Two decades ago, 22 black leaders gathered for a retreat on farmland in rural Tennessee once owned by writer Alex Haley. The reason for the gathering, which included historian John Hope Franklin and civil rights matriarch Dorothy Height, was to address growing rates of poverty among black children.
The idea for the Harlem Children's Zone was born there. So was the Freedom School initiative, which has provided summer and after-school enrichment programs for 80,000 children.
But a larger issue has overshadowed those successes: Rates of black childhood poverty keep growing.
"We have to again come together to stop the backward slide of our children," said Marian Wright Edelman, founder of the Children's Defense Fund and organizer of the 1990 retreat. "We need to revive a policy voice for children. The cradle-to-prison pipeline - breaking it up - is going to be the overall framework from which we move forward."
According to the 2010 Census, black children are three times as likely to be poor as white children. Forty percent of black children are born to poor families, compared with 8 percent of white children. And a black boy born in the past decade has a 1-in-3 chance of going to prison in his lifetime.
"We've got great models, but it's not helpful to the nation when we're saving 2,000 kids and we're losing hundreds of thousands," said Geoffrey Canada, president of the Harlem Children's Zone, a program that has created a web of community services in Harlem to aid impoverished children and their families.
Canada was at Haley's farm 20 years ago and calls it a "magical" place. The farmland, which is owned by the Children's Defense Fund and sits on 157 acres about 30 minutes outside Knoxville, houses an interfaith chapel and a library designed by Vietnam Veterans Memorial designer Maya Lin, among other buildings. Canada returned to the farm last month when Edelman called for a second gathering of black leaders to address childhood poverty and to restart the Black Community Crusade for Children, a network of black leaders focused on addressing the issue.
"It was a clarion call saying, 'Look, we've got to stand up for our children,' " Canada said of the recent retreat, which included 140 black advocates, academics, ministers and youth organizers.
Michelle Alexander, a professor at Ohio State University's college of law and author of "The New Jim Crow: Mass Incarceration in the Age of Colorblindness," said that among participants there was a "common commitment to ensuring that the fate of black children today is dramatically improved in coming years." She gave a presentation about her book, in which she argues that high incarceration rates among African Americans is tantamount to discrimination in the Jim Crow South.
The advocates face a major challenge as the federal government and state officials look to cut costs during the economic recession. Not only do Canada and the others want to protect programs such as Head Start and the Children's Health Insurance Program from budget cuts, they want to increase spending.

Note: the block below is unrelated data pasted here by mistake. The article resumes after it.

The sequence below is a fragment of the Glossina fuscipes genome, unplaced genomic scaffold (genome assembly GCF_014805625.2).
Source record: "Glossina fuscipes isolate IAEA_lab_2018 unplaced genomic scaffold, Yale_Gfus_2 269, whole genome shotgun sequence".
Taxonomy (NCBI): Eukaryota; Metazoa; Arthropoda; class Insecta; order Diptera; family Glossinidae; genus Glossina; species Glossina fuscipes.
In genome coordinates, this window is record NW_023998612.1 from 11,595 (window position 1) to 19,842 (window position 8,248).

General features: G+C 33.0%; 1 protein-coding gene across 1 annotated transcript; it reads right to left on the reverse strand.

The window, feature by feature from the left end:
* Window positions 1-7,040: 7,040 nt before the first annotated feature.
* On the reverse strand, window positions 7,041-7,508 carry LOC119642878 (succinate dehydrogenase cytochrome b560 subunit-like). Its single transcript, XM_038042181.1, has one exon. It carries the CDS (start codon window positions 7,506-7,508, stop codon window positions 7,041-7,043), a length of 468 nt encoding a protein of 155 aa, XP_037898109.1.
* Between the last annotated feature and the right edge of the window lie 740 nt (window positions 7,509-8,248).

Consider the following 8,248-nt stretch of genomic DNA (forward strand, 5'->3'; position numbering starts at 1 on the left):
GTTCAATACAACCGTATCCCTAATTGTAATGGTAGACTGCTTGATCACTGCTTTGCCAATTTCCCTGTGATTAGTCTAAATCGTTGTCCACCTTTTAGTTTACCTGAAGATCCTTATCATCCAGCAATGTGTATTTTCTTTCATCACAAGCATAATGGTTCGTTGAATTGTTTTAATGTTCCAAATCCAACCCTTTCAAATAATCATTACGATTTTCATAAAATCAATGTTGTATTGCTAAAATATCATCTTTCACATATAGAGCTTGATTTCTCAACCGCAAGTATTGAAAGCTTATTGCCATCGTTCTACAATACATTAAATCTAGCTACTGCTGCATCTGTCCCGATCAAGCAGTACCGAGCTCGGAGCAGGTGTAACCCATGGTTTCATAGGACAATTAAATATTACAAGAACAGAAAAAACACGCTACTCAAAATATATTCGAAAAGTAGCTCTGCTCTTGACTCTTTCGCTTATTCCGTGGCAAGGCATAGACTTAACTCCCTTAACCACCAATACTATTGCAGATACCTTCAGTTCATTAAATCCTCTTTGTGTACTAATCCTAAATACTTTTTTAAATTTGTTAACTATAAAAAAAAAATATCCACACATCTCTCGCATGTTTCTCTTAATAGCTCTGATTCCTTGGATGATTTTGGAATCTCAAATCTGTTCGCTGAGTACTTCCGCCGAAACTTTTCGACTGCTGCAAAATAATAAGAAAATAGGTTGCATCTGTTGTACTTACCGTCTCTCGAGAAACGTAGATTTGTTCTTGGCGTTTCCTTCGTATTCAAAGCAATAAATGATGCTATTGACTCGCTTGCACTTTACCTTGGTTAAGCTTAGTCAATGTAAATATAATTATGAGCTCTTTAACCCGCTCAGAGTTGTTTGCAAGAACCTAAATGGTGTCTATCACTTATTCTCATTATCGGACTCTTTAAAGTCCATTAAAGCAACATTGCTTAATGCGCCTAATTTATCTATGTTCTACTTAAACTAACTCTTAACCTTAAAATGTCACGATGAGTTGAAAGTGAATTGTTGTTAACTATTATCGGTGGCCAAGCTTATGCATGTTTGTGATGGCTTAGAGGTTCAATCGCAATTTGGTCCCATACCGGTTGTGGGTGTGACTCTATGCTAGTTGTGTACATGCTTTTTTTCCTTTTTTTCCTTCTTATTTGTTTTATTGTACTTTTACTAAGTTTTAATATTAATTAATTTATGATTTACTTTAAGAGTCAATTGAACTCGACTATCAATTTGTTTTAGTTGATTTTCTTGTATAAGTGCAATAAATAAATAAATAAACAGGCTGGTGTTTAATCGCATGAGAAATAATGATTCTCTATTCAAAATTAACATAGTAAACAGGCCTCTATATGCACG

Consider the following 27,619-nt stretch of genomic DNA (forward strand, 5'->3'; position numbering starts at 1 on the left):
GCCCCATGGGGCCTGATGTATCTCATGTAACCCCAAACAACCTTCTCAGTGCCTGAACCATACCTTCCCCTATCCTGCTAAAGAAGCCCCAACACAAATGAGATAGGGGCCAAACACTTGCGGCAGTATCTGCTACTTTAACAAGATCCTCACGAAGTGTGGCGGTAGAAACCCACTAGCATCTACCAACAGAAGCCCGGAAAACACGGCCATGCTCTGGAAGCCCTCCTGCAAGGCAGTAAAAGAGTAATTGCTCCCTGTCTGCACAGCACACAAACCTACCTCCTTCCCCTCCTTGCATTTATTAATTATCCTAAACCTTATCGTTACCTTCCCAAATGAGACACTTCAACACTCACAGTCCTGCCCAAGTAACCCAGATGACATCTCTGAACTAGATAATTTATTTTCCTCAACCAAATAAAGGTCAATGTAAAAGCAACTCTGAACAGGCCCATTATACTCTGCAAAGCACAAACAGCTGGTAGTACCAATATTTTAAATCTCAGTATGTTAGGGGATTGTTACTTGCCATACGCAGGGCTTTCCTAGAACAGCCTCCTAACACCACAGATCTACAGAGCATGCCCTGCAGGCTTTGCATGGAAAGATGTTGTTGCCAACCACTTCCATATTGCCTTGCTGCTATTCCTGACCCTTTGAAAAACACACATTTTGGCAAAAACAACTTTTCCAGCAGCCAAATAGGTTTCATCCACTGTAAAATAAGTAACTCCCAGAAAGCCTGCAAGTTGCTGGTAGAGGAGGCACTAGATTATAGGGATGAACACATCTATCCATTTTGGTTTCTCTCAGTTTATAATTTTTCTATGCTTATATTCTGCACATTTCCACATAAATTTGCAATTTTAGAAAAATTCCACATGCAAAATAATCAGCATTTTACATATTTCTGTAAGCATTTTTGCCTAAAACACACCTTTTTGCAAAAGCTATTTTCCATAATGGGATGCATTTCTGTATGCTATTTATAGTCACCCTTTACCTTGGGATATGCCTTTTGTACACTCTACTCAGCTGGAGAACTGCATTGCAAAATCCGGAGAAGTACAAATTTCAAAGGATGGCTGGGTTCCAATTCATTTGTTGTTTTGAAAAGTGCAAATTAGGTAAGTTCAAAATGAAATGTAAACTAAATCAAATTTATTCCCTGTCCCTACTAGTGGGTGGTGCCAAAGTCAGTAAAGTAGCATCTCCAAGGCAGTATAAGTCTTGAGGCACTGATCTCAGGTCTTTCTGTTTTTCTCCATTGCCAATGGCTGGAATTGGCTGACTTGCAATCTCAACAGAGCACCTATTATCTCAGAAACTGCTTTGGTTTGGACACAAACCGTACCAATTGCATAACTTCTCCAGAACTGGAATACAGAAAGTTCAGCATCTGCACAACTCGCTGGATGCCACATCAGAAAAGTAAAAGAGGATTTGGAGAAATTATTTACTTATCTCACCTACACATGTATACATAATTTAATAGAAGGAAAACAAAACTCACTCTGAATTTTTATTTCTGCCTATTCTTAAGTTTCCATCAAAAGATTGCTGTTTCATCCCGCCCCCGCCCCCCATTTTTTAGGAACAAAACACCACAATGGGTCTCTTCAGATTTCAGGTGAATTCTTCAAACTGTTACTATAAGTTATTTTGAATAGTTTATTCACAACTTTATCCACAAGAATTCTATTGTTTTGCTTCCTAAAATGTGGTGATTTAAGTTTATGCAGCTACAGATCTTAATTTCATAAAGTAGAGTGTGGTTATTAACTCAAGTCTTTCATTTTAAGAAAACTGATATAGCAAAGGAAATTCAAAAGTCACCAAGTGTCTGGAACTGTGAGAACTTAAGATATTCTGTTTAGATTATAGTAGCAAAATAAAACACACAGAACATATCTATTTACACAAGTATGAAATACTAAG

"We can't help but be concerned with the state of the economy," Canada said. "It's a real time bomb ticking, especially when you look at the states. What I worry about is, as we're making limited choices: Are we making the kind of decisions that will benefit the group of Americans that has been poor for the last 20 or 30 years?"
Promise Neighborhoods, one of the Obama administration's programs aimed at addressing childhood poverty, has not received full funding from Congress. The program, which is modeled on the Harlem Children's Zone, would replicate the intense geographic services provided in the zone (prenatal care, dental care, all-day kindergarten, quality schools, after-school arts, music and other programs). The cost is about $5,000 per child, and Canada raises much of his $70 million budget from private sources.
Twenty communities, including the Northern Cheyenne Indian Reservation in Montana and neighborhoods in Houston and Los Angeles, are preparing proposals to create their own zones with $10 million in planning money approved last year by Congress. But full implementation will cost the government $200 million and require similar levels of matching money from philanthropy and business. If that money is not appropriated this year, the program could lapse.
"We are in a moment of advocacy because we want to make sure that this program gets funded," said Angela Glover Blackwell, who attended the Haley farm retreat and is president of PolicyLink, a nonprofit organization that has helped communities apply for the Promise Neighborhoods program. "By the end of this year, we expect [some of] these groups to move into implementation. And we want to make sure that the funding is there."
Such funding could be unlikely at a time when Republicans in the House have promised to cut spending. Similarly, bipartisan commissions are working on plans to trim the deficit.
James H. Shelton III, head of the Department of Education's Office of Innovation and Improvement, said that this year the administration probably will have only an additional $10 million for the Promise Neighborhood program and will request more money for the program again in 2012.
"At a minimum, we could have a small-scale implementation, not nearly what we had anticipated," Shelton said. "Communities are moving ahead without benefit of federal resources. They are finding folks who share their vision and getting them to donate."
Edelman said she is similarly undeterred. "We can't let the political weather determine the fate of our children," she said. "Unlike 20 years ago, we know what works. Our task is to scale up."